H’holds

Morvant

Mappland/Chinapoo/Red Hill

4959

4514

4%

1198

1285

-0.9%

0.7%

Morvant

Morvant/ Caledonia 1

6264

5142

4%

1461

1523

-2.0%

0.4%

Morvant

Romain Lands/Marie Rd./Mon Repos

8497

9071

7%

1957

2489

0.7%

2.4%

Morvant

Sub-Total

19720

18727

15%

4616

5297

-0.5%

1.4%

GREATER PORT OF SPAIN

143075

128026

100%

36486

38621

-1.1%

0.6%

Source: 1980 and 1990 Censuses

In terms of population distribution, the main finding is the high proportion (62%) living in East Port of Spain (including the older established areas of Belmont and East Dry River and the newer areas of Laventille and Morvant).

The pattern of growth is also revealing.  Whilst almost every area lost population, the number of households increased in every area outside Port of Spain proper (where there was substantial conversion of residential to non-residential uses). This apparent paradox results from the national trend of decreasing household size (from around 4.6 persons per household in 1980 to around 4 in 1990). The main growth areas were those parts of Morvant outside Lady Young Road (where the population also increased), Upper Belmont and Eastern Quarry in Laventille, Maraval and Upper St. James.  These areas are those where availability of land has enabled the construction of new homes. 

 

The overall growth rate for households was 0.6% annually compared with a national growth rate, during the 1980s, of 2.5% annually.  The much lower growth rate for Port of Spain indicates a high level of out-migration to neighbouring area, e.g. Diego Martin, the eastern corridor and Caroni.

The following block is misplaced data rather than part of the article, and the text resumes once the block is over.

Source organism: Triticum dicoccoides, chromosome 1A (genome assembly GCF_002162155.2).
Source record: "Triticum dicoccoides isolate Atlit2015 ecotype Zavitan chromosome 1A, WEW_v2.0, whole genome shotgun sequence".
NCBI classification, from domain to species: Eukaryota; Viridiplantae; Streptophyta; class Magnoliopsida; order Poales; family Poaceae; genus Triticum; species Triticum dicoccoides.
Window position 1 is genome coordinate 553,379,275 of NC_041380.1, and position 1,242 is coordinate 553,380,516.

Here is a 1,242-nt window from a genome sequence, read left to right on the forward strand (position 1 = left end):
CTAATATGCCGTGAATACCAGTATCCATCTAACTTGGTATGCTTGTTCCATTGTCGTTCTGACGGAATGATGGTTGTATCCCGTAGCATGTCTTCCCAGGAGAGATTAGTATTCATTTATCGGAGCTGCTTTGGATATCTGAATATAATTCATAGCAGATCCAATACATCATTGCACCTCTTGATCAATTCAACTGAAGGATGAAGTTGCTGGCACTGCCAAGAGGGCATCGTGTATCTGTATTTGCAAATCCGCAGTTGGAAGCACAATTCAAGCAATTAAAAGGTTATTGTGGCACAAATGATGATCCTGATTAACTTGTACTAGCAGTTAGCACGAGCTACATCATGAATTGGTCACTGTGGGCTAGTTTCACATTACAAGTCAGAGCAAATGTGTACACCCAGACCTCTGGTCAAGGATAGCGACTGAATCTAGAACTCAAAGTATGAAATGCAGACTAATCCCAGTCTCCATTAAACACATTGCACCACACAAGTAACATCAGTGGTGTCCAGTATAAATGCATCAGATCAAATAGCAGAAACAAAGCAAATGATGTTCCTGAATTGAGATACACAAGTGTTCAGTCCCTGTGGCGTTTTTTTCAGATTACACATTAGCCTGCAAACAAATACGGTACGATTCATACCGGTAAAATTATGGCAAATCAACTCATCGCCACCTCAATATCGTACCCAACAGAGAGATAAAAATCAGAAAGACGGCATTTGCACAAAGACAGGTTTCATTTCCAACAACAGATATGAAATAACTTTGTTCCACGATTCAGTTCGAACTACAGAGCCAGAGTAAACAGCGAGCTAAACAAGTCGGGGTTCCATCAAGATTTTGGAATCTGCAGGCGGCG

3.1.2                                                     Age Structure

Table 3.3 compares the age structure of the population of the Study Area to that of the national population.

Table 3.3   Population Age Structure, 1990

AGE GROUP

1990

2000

PoS

Outer

GPOS

T and T

T and T

0-4 years

9.3*

10.9

10.4

10.9

8

5-14 years

18.8

22.0

20.9

22.6

17.4

15-24 years

15.2

17.2

16.5

22.8

19.7

25-44 years

28.1

28.9

28.6

23.9

31.5

45-64 years

15.5

13.8

14.3

13.1

17.2

65+ years

13.2

7.2

9.2

6.7

6.2

TOTAL

100.0

100.0

100.0

100

100

*          All Figures are percentages          Source: 1990 Census

 

 
 

 

 

 

 

 

 

 


The Study Area has a substantially older population than the nation as a whole: 52% aged over 24 years compared with 44% nationally.  The difference is most marked in the 25-44 years and 65+ groups; conversely, there are fewer young persons (15-24 years).  Differences are considerably more marked for Port of Spain than for the outer area.  Current national projections however indicate that these differences are reducing.  The implications are that the Study Area has more single people of working age, fewer children and more retirees, and hence fewer families, than the population as a whole.  This will partly account for the lower household size in the Study Area: 3.4 compared with 4 nationally.

(a)                  The Population of Greater Port of Spain in 2000

Pending the publication of the results of the 2000 census, there is no information on the current population of Greater Port of Spain or its distribution across the Study Area.  Alternative estimates can however be derived by making reasoned assumptions based on the observed 1980 to 1990 trends, field observations and national data.  In particular, the latter implies a continuing decrease in the average household size to around 3.6 persons by 2000. 

It is also probable that the main housing trends in the last 10 years are essentially the same as in preceding years: increased establishment of commercial uses to the west of the town centre (e.g. Woodbrook), continued construction of individual homes or small groups of properties on the hillsides in both low and middle/high income areas (e.g. Maraval, upper S. James, east of Lady Young Road), and, negatively, the absence of large-scale housing construction (apart from the apartments at Cocorite).  The main variables in making estimates for 2000 are therefore the rate of decline in average household size and the continuation or otherwise of the 1980-90 trends in household growth.